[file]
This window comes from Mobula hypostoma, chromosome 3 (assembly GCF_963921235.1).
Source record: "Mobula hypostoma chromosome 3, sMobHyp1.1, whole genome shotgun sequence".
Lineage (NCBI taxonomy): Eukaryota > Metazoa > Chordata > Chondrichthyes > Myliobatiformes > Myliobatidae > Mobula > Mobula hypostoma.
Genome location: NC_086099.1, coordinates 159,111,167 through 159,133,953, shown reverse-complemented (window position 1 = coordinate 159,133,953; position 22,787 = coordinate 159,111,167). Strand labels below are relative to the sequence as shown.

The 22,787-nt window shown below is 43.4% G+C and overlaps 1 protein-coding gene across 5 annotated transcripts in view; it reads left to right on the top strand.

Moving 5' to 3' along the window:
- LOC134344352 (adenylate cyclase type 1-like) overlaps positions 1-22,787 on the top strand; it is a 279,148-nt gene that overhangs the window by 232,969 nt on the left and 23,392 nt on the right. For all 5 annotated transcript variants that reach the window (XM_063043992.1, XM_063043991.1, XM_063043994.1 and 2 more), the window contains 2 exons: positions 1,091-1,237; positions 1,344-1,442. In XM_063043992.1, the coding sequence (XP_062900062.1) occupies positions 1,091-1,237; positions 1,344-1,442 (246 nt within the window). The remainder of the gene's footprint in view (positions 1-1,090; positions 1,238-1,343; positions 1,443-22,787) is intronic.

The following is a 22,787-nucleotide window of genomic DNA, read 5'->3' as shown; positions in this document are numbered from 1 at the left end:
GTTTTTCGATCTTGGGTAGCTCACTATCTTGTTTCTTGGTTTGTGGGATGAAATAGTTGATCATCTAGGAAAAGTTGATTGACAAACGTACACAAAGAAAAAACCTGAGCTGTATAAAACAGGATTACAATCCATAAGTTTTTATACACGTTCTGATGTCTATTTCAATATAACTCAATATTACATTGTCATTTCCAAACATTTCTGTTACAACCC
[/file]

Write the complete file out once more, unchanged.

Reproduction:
This window comes from Mobula hypostoma, chromosome 3 (assembly GCF_963921235.1).
Source record: "Mobula hypostoma chromosome 3, sMobHyp1.1, whole genome shotgun sequence".
Lineage (NCBI taxonomy): Eukaryota > Metazoa > Chordata > Chondrichthyes > Myliobatiformes > Myliobatidae > Mobula > Mobula hypostoma.
Genome location: NC_086099.1, coordinates 159,111,167 through 159,133,953, shown reverse-complemented (window position 1 = coordinate 159,133,953; position 22,787 = coordinate 159,111,167). Strand labels below are relative to the sequence as shown.

The 22,787-nt window shown below is 43.4% G+C and overlaps 1 protein-coding gene across 5 annotated transcripts in view; it reads left to right on the top strand.

Moving 5' to 3' along the window:
- LOC134344352 (adenylate cyclase type 1-like) overlaps positions 1-22,787 on the top strand; it is a 279,148-nt gene that overhangs the window by 232,969 nt on the left and 23,392 nt on the right. For all 5 annotated transcript variants that reach the window (XM_063043992.1, XM_063043991.1, XM_063043994.1 and 2 more), the window contains 2 exons: positions 1,091-1,237; positions 1,344-1,442. In XM_063043992.1, the coding sequence (XP_062900062.1) occupies positions 1,091-1,237; positions 1,344-1,442 (246 nt within the window). The remainder of the gene's footprint in view (positions 1-1,090; positions 1,238-1,343; positions 1,443-22,787) is intronic.

The following is a 22,787-nucleotide window of genomic DNA, read 5'->3' as shown; positions in this document are numbered from 1 at the left end:
GTTTTTCGATCTTGGGTAGCTCACTATCTTGTTTCTTGGTTTGTGGGATGAAATAGTTGATCATCTAGGAAAAGTTGATTGACAAACGTACACAAAGAAAAAACCTGAGCTGTATAAAACAGGATTACAATCCATAAGTTTTTATACACGTTCTGATGTCTATTTCAATATAACTCAATATTACATTGTCATTTCCAAACATTTCTGTTACAACCC